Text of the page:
In most private-sector contexts, we have strong incentives to guard against deception and keep wishful thinking under control. If you believe the promises of the self-proclaimed Saudi prince who e-mails to say he will send you a million dollars tomorrow if only you will forward him a much smaller sum today, you will probably lose your money…
By contrast, if you find a website or Twitter feed that promises we can promote social justice or make America great again by supporting some dubious candidate or public policy, incentives for skepticism are much weaker. If you get taken in and end up with false political beliefs that lead you to vote for the “wrong” candidate on election day, the chance that your vote will make a difference to the outcome is infinitesimally small. And even if your mistaken vote does somehow end up being decisive, most of the cost of the error will fall on the rest of society, not you or your family.
As a result, most voters have strong incentives to be “rationally ignorant” about politics, often remaining unaware of even very basic information. They also tend to a poor job of evaluating what they do learn – including believing extremely dubious claims that reinforce their preexisting views, while ignoring strong evidence that cuts the other way.
This suggests that the cultic milieu is more of a menace when it comes to political issues than beliefs on matters where individuals have more incentive to be wary of misinformation. If political CM ideas provide you with psychic gratification, you often have little incentive to carefully scrutinize their validity.
Unfortunately, it is easier to describe the problem than to solve it. It may be tempting to respond to this analysis by concluding that we should just abjure all non-mainstream ideas, especially political ones. But that would be a mistake. History shows that what start out as radical non-mainstream ideas often turn out to be right: abolitionism and gender equality are famous examples. Of course, you might expect me to say that, since I am, after all, a libertarian and hold some pretty radical views myself! But it’s true nonetheless. The correlation between the truth of an idea and its degree of acceptance by mainstream public opinion is often weak, at best.
Another possibility is to try use the power of government to prevent, or at least impede, the spread of harmful fringe ideas online. Examples include various efforts to use government regulation to prevent the spread of “fake news.” However, such ideas have all the same flaws as more traditional forms of government regulation of speech. Rarely can governments be trusted to sift bad ideas from good ones, and they have strong incentives to use such power to suppress opposition speech, regardless of the true merits of the opposition’s ideas.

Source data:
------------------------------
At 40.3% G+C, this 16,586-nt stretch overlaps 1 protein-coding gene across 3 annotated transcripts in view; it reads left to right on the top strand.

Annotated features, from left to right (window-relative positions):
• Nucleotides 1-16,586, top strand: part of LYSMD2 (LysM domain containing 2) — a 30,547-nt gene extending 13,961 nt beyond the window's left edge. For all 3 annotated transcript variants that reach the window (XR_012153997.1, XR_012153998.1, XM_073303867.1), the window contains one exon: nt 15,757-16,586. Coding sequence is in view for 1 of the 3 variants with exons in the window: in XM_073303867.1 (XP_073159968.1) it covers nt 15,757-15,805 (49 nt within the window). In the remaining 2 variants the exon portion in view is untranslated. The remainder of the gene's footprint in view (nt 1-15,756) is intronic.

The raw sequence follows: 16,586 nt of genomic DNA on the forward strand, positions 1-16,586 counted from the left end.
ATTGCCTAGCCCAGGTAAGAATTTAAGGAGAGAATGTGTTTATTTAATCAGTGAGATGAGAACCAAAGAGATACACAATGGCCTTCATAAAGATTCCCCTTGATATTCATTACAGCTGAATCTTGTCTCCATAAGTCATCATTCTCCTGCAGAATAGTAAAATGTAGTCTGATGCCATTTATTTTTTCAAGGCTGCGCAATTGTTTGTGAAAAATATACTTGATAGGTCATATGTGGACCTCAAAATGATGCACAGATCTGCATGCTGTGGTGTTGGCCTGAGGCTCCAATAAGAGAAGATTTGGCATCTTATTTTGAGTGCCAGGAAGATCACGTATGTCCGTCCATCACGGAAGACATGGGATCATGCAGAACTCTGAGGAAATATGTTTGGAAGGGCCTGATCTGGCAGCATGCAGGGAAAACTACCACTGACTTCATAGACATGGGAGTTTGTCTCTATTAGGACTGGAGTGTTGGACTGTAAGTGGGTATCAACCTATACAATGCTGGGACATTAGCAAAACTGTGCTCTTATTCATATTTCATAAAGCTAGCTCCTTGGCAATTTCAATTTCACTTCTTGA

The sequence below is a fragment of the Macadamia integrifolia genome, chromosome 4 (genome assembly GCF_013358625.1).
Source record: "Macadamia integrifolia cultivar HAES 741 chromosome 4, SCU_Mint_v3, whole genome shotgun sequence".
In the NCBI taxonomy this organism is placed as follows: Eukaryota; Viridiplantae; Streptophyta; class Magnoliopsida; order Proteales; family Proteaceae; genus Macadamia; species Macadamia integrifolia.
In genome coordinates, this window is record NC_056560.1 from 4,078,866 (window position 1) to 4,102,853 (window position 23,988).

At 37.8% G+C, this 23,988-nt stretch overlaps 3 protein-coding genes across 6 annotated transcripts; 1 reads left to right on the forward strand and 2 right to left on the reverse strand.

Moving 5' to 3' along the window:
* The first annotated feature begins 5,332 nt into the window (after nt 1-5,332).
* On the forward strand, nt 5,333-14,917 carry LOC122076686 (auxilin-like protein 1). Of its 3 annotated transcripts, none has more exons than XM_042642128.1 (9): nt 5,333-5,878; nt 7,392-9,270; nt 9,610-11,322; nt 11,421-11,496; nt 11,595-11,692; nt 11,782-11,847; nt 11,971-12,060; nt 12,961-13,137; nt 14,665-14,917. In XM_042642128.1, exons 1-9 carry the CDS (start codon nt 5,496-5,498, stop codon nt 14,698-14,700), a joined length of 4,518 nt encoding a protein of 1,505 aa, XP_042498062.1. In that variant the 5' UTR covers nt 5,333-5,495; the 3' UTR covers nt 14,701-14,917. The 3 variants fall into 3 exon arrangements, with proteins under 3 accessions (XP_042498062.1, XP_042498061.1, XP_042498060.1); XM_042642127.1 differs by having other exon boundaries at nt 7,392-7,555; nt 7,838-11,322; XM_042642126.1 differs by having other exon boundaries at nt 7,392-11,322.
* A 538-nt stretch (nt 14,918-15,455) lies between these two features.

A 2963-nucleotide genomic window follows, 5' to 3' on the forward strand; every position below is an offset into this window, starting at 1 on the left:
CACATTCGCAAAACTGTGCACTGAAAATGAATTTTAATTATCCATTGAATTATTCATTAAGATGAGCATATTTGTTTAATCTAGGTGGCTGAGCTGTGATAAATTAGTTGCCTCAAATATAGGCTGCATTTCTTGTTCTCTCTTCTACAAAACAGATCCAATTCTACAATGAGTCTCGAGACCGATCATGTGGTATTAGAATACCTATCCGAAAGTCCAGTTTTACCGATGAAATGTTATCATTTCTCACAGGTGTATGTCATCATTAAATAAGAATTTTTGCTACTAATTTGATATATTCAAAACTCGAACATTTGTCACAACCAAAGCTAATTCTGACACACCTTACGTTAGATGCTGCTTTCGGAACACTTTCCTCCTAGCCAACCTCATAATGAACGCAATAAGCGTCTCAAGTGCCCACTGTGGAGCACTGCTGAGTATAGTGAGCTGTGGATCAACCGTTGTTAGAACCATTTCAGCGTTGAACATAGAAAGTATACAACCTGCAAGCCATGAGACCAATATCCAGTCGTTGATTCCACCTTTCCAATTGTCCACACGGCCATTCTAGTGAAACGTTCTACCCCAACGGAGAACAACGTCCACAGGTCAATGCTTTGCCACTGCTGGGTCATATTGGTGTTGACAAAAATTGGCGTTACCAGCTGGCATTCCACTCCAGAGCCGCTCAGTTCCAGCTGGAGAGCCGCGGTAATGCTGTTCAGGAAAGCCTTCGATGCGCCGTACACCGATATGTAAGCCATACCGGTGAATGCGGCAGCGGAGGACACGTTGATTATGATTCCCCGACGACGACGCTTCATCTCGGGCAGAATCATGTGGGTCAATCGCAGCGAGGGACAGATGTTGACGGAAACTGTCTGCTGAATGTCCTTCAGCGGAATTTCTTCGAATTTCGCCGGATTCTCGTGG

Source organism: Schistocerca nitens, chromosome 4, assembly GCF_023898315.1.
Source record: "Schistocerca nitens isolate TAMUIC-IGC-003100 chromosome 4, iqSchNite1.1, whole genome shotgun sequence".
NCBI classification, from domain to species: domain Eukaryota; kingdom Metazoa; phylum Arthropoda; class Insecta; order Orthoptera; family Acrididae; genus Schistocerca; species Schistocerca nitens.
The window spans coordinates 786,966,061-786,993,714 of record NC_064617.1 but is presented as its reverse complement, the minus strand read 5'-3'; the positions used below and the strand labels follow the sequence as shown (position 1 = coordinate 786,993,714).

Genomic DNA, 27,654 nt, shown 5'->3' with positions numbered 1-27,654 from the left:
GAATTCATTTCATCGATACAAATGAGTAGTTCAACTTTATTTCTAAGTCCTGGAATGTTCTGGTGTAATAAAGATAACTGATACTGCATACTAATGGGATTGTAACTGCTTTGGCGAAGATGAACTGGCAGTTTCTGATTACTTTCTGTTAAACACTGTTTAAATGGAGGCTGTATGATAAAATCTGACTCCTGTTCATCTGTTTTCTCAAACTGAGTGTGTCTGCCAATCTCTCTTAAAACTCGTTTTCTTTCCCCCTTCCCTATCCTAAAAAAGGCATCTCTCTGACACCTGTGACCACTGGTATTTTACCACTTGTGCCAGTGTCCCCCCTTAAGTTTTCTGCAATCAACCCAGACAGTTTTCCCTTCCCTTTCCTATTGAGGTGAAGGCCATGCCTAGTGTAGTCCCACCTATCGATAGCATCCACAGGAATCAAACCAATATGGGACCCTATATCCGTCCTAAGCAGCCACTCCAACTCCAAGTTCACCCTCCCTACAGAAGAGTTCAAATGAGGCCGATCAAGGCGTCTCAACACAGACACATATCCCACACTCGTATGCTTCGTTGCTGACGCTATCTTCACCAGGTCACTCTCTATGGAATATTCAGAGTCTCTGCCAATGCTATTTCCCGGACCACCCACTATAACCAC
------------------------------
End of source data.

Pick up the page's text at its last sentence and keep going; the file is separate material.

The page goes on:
In assessing non-mainstream ideas, we ideally want a reliable way to separate out the wheat from the chaff—preferably one that is easy enough to use that it can be employed by nonexperts. Sadly, we are far from fully achieving that. And the dynamics of political bias and ignorance I described above ensure that at least when it comes to political ideas, many people won’t bother to use reliable sorting methods even when they are available.
While there is no easy way to neutralize the dangers of the cultic milieu without simultaneously suppressing many potentially valuable ideas, there are some modest steps people can take to reduce the likelihood of being taken in by quackery.
One is to give serious consideration to expert opinion, while taking due account of experts’ various limitations. Other things equal, a non-mainstream idea that has significant support among experts in the relevant fields is more likely to have some real value than one that lacks it. It also pays to take some of the steps I summarized here, such as becoming more aware of one’s own possible biases, distrusting “gut feelings” on complex issues, avoiding heavy reliance on social media, attempting to consider a variety of different views, and refraining from forming strong views on issues you know little about. But none of these precautions is foolproof, especially when it comes to issues we know little about and do not have time to study carefully.
Ultimately, the most effective remedy for political snake oil may be to reduce the size and complexity of government, and and make more of our decisions in settings where we have better incentives to seek out good information and use it wisely. We cannot completely eliminate the cultic milieu. Doing so would be a bad idea even if we could. But we should recognize the challenges it poses, and do more to incentivize people to be properly discriminating consumers of its “products.”